Black Brazilians were at the forefront of coffee production almost 300 years ago, an enslaved labor force then, yet today relegated to production and invisibility in prominent roles.

By Nneka M. Okona for Imbibe Magazine

Atlanta Georgia, U.S. November 9, 2020 Had the journey started with sharecropping, it may have been shorter and possibly easier to move into landownership and one day compete in the high-end specialty coffee industry, but it started well before that. It’s common knowledge that enslavement went hand in hand with agriculture production throughout the Americas encompassing crops such as cotton, sugar, and yes coffee. It started with generations of enslavement in production, followed by generations of sharecropping, and finally for a few, landownership. A step further would be producing top quality specialty coffees and finding a global market. Phyllis Johnson’s new book, The Triumph, Black Brazilians in Coffee, highlights families who are finding new pathways.

In Johnson’s 20 years of working as a green coffee importer she noticed the absence of prominent Black Brazilians in the trade. Relationships established through the International Women’s Coffee Alliance Brazil chapter gave way for Johnson to learn more about the status of Black Brazilians in the industry. Visits to Brazil and meetings with the farmers allowed Johnson a chance to understand some of the challenges. Few Black families owned coffee farms, and many worked in the fields throughout generations as sharecroppers or employees. The lack of cashflow keeps farmers from being able to sell into the international market therefore, their coffees are sold at lower price levels locally. “My hope is that this book will not only enlighten but also challenge the global coffee trade to consider more inclusive supply partners.” Says Johnson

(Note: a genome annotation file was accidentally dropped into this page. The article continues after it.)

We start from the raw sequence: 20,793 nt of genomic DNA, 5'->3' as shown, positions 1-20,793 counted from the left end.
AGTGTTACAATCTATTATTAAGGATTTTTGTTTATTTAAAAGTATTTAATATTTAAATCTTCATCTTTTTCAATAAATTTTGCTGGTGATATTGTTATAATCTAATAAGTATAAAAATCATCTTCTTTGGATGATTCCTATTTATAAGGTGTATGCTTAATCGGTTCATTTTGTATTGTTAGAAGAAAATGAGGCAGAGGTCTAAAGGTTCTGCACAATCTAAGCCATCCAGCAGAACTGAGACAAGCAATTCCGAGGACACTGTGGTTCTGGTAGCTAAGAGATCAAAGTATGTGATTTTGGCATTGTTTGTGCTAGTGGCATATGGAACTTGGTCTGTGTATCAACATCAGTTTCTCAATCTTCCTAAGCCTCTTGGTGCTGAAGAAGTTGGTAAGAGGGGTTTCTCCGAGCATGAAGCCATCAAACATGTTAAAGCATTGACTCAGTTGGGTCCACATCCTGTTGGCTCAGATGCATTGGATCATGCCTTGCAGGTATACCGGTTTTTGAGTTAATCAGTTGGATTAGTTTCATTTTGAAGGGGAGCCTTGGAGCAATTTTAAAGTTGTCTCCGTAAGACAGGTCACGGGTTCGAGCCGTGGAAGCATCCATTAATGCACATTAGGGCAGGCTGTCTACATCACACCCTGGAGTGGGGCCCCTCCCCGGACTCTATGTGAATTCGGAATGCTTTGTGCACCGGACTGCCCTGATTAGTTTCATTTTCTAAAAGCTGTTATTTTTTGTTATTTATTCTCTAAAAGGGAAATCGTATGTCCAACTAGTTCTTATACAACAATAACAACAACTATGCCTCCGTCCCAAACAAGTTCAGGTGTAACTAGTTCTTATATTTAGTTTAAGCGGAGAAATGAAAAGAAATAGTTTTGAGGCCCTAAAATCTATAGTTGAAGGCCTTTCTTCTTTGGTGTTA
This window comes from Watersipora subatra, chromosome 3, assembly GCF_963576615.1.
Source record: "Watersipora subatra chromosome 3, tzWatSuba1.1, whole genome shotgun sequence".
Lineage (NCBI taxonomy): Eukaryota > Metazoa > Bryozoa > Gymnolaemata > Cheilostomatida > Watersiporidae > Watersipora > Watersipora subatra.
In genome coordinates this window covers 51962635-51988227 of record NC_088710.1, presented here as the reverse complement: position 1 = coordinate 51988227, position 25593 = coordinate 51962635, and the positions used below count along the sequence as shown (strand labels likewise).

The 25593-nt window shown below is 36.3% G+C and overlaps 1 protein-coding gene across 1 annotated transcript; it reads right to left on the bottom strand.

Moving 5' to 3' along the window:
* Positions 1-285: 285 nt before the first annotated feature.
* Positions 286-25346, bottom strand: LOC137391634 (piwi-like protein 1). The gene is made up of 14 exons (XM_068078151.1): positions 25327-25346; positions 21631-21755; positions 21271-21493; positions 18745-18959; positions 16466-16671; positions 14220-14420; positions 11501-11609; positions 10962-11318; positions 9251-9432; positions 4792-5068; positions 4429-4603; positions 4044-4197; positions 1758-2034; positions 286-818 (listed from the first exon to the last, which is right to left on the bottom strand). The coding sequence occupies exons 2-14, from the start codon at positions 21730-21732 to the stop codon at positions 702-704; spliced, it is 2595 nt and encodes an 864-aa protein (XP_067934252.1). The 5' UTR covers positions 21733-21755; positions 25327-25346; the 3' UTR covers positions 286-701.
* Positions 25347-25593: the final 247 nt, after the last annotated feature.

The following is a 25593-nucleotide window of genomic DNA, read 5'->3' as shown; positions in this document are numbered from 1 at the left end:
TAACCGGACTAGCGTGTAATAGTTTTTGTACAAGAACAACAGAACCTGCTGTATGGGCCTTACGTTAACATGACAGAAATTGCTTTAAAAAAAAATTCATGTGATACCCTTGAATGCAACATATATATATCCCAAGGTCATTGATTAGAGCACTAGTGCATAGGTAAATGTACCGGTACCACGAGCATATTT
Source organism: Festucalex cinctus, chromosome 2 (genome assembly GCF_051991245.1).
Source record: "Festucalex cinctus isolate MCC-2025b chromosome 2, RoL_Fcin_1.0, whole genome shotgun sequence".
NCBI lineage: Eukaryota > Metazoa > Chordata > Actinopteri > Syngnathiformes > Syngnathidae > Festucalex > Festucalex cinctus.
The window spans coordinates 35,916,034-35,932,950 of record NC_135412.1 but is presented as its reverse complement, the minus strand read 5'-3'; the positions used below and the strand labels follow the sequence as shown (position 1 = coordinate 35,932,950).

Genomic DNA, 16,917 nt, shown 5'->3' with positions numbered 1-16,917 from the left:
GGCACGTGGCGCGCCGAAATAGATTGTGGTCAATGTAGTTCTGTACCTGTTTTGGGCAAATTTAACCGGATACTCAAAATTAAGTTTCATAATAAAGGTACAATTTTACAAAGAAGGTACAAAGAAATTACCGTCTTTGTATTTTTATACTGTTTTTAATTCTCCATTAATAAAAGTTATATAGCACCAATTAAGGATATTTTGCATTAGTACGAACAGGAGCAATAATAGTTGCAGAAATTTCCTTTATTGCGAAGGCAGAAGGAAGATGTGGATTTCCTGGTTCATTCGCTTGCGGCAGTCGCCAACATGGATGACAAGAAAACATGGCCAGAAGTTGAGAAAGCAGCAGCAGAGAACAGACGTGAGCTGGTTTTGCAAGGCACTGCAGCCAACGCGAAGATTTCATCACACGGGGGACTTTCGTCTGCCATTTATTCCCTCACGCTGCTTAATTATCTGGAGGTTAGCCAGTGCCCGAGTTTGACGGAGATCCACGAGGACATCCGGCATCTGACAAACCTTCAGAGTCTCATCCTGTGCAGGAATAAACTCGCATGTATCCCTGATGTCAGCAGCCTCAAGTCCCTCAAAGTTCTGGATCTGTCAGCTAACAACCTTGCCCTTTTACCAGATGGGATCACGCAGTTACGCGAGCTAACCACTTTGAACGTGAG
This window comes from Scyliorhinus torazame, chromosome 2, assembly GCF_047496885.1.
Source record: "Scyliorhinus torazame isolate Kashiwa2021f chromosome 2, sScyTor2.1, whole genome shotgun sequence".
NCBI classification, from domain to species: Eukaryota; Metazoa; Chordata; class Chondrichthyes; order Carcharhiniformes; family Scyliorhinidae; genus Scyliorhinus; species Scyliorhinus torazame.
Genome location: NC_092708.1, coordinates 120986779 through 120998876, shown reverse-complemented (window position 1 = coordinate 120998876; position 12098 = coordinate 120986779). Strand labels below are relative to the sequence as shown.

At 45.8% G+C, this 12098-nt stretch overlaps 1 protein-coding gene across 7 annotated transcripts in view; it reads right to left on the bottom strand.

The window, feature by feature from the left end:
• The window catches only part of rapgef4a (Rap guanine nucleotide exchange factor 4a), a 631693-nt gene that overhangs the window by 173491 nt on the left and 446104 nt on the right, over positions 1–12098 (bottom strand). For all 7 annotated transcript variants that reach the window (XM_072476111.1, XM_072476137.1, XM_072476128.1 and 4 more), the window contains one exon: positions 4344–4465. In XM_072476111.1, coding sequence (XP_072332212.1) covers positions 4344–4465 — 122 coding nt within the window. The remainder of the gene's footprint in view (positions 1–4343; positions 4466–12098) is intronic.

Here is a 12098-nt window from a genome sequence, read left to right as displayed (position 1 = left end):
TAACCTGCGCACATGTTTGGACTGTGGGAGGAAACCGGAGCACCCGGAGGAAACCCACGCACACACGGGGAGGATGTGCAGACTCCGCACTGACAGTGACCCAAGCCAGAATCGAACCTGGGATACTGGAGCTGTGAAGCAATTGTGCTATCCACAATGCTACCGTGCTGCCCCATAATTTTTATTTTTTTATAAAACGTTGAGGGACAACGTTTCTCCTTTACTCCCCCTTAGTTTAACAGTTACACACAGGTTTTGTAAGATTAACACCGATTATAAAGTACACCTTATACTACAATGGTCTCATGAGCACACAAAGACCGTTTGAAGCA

After meeting Miriam Aguiar of Fazenda Cachoeria, a Brazilian organic farmer, both Johnson and Aguiar decided to join forces and explore opportunities. Aguiar didn’t have to look far, she’d heard about a Black family that owned a coffee farm not far from her family’s plantation. On a trip to the country in 2015 both Johnson and Aguiar visited the family together for the first time.

“If Black growers are recognized internationally for their work, our local market will grow stronger.” says Aguiar. The families highlighted in the book are first generation landowners, producing specialty grade coffees. Their dreams of one day selling into the international specialty market becomes a reality. Their stories don’t end with the book. Johnson and Aguiar engaged as business partners in teaching about quality production to purchasing coffees from the families due to arrive in the U.S. in late December this year. The coffees are being marketed as the, 132 Collection. Over time they hope to add more producers to the program.

The proceeds from the sale of the book will be split between the famers and Coffee Coalition for Racial Equity, a newly formed U.S. based organization founded by Johnson to improve racial equity in the U.S.

“Our families are pleased to share our stories, it’s our pleasure to give back to an organization that supports racial equity, we feel proud to be involved.” Says, Neide Peixoto from Tradição Peixoto

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